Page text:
Transparency International published the results of its Corruption Perceptions Index 2017, ranking Albania the 91st among 180 countries and territories included in the index, a drop of eight places since 2016. Albania scored 38 out of 100 points.
Combating corruption within the public sector remains one of the world’s biggest challenges, with the majority of countries indexed making “little or no progress” in combating corruption.
In South-Eastern Europe, areas such the judiciary, law enforcement, freedom of press and civil society are the most affected.
The Transparency South-Eastern Europe stated that in Albania, progress was made in tackling petty corruption in the public sector, but much more must be done on the bigger issues such as corruption in the judiciary.
“The phenomenon of corruption in the country continues to be of serious concern,” said OSCE Head of Presence Bernd Borchardt. “We call on public institutions and the rule of law agencies in Albania to proceed with the implementation of justice and anti-corruption reforms in line with international recommendations and obligations of the United Nations Convention against Corruption.”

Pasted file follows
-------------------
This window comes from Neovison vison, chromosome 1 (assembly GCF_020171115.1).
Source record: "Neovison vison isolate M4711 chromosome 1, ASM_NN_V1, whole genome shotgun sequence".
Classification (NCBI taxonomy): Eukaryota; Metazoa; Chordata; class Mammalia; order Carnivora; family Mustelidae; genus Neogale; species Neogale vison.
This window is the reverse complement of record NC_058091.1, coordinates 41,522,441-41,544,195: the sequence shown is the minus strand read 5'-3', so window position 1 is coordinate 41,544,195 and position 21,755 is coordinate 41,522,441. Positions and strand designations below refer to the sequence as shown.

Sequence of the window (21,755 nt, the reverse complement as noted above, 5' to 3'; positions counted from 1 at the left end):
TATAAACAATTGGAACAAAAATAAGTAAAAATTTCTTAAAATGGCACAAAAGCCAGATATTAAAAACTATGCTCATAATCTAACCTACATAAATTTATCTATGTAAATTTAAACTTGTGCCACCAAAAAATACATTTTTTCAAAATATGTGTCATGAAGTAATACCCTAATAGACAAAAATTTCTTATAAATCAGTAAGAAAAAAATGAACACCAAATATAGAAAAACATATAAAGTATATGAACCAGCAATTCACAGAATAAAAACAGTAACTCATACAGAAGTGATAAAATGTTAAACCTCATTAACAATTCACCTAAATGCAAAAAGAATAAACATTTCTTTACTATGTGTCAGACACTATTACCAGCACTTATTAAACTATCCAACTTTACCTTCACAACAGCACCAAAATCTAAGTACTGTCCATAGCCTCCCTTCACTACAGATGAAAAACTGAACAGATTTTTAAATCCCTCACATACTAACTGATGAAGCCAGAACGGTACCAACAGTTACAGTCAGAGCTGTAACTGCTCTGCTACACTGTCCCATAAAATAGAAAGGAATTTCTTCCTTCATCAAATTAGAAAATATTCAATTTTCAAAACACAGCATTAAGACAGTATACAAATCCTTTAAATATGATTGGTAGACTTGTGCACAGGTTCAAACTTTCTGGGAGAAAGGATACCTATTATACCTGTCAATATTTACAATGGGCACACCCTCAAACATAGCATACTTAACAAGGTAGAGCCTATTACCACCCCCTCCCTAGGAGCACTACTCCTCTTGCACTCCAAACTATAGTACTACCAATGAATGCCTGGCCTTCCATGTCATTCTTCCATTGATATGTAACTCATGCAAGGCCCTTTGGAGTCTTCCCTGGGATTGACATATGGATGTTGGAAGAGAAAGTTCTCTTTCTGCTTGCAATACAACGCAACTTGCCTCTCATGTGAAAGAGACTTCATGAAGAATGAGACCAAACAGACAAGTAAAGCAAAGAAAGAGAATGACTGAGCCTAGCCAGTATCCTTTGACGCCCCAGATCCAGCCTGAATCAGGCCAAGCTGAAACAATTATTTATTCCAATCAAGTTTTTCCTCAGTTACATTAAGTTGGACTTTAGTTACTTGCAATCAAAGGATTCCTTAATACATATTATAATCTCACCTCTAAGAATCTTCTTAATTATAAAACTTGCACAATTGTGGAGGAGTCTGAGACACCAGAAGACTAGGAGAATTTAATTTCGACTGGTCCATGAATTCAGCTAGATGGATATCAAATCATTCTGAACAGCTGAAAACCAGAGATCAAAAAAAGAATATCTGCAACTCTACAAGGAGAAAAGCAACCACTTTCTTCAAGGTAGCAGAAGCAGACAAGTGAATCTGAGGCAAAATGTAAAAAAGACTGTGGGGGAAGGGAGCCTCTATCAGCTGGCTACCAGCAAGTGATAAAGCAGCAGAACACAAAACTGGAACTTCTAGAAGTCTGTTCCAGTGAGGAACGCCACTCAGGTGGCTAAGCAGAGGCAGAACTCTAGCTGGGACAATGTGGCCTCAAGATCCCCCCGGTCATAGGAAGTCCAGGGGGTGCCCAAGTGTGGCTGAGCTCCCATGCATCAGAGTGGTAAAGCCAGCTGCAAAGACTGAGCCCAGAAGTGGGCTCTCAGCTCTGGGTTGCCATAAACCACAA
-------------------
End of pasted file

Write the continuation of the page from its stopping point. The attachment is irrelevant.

Borchardt said that public institutions need to be more accountable for their work and officials must be more transparent in their decision-making. “Citizens must play their part, too, by refusing to tolerate or sustain the problem.”
Corruption remains particularly difficult to investigate and prosecute. The OSCE Presence in Albania calls for enhancing the accountability of the public administration, independent institutions and the independent investigation of corruption.
“The result of this year’s Index demands our intensified efforts to fight this phenomenon. The OSCE Presence in Albania regrets that the positive trend since 2013 (taking Albania from a low of 31 points to 39) was reversed in 2017 and remains committed to supporting Albania in its fight against corruption,” said Borchardt. /ibna/